When Mets fans head out to Citi Field to cheer for the home team, they’re also rooting for one of the borough’s own – pitcher Pedro Beato.

Born in Santo Domingo, Dominican Republic, Beato grew up in Queens in Woodside and Ridgewood. His love of baseball developed when he was a six-year-old in the Dominican Republic seeing his cousin taking up the sport.

“I went to watch it and starting liking it,” said Beato, who soon started playing with them.

Beato started as an outfielder, and played first base and catcher before finally becoming a pitcher. While growing up in Queens, Beato said he followed the Mets as much as he could, although it was difficult between playing all summer and traveling.

Players like Darryl Strawberry and Mookie Wilson have given Beato “guys to look up to who have had great success in sports,” said Beato, whose favorite memories of growing up in Queens include playing in a park across from his house.

The last day of spring training, Beato found out he’d have the opportunity to become part of his hometown team.

“They last day of spring training they told me ‘you’re going to make the team; you’re going to come up with us.’ I didn’t know how to react,” Beato said. “I was shocked. It’s every baseball player’s dream.”

Beato was able to show his stuff during the first regular game of the season against the Florida Marlins on April 1. He described it as a “nerve-wracking” experience.” Although the Mets lost the game, Beato had a solid start, pitching two innings where there were three hits and no runs or walks.

“I was pretty nervous, especially because my parents were there for my debut,” he said. “Thank goodness I was successful.”

Having that moment out of the way is “a big relief,” Beato said.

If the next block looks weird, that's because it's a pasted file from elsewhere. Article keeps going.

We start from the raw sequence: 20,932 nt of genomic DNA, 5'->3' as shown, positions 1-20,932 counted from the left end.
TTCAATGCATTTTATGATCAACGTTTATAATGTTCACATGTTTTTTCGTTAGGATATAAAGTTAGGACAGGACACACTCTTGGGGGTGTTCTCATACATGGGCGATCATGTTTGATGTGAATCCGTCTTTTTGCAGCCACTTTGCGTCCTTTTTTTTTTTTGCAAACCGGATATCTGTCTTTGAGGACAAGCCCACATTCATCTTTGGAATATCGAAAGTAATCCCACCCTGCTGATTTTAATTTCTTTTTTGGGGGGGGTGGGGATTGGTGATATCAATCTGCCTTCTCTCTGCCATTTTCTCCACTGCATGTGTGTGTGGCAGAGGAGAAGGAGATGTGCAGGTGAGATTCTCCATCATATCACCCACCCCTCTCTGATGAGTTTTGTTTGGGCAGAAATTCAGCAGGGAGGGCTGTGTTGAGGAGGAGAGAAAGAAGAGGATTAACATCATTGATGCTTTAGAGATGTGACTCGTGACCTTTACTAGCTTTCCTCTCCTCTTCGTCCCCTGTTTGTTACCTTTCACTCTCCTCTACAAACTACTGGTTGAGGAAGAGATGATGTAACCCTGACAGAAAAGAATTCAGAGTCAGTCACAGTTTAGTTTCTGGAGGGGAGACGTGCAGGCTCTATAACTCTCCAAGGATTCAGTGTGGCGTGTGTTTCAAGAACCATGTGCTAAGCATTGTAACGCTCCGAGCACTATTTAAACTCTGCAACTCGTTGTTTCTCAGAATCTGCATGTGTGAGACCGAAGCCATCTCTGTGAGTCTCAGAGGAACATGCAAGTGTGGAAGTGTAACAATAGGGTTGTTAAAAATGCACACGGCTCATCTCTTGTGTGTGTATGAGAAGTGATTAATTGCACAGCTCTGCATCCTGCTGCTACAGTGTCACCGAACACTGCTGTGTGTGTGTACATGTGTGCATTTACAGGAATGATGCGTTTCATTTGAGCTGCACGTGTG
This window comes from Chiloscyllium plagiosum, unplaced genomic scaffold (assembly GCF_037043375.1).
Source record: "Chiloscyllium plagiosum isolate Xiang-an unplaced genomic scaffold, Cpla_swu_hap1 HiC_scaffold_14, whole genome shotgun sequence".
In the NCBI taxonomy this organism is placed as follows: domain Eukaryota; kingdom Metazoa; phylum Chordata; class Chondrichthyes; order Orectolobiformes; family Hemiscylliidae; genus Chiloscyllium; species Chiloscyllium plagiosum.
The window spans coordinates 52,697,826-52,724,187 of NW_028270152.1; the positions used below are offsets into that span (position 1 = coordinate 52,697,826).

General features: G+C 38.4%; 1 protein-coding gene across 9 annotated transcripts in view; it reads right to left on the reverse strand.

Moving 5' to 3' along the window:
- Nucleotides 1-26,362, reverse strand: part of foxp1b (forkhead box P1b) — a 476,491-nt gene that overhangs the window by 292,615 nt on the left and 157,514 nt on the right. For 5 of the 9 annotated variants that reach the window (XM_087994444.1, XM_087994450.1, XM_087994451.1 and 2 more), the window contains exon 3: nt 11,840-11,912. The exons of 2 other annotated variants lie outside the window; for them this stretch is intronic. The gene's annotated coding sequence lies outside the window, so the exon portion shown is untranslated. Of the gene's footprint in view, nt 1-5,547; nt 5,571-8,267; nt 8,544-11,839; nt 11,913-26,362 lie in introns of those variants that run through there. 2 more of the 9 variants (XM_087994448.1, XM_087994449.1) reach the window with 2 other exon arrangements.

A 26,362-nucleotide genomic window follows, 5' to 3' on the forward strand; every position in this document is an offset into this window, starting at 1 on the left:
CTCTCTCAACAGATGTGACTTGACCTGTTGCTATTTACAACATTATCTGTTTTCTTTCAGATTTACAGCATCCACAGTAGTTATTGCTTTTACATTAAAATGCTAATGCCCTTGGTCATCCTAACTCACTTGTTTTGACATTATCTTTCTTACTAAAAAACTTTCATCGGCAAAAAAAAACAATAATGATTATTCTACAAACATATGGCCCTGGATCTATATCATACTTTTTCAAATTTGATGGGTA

“Now I can just breathe and relax and go about my business,” said the 6’4” pitcher.

During the seven games he appeared in from April 1 to April 19, he pitched 10 innings, given up six hits, two walks and no runs, and has tallied seven strikeouts.

So far, Beato said the best piece of advice he has received from one of his new teammates is about his everyday preparation, namely the importance of getting into, following and sticking with a routine.

He has also already seen improvement to the mechanics of his game. Beato’s mental approach has been impacted as well, including learning how to pitch against certain hitters in intense situations.

“My pitches have a lot better movement and I can locate my pitches a lot better,” he said.

Games on April 11, 13 and 19 gave Beato the opportunity to play in front of his hometown crowd in Queens, which he said “feels great.”

“It’s very exciting,” he added. “I don’t know how to explain it.”

Beato said that fans can expect him to be very aggressive when he’s on the mound. He said that when he’s pitching he wants to “go out there and do my job, get it done quick and come up on top.”

“I want to put up good enough numbers that next year I can come back and hopefully make the team again and stick around,” Beato said.

For any kids playing baseball and dreaming of playing in the big leagues, Beato advised that they work hard, study hard and always put their school work before anything else.

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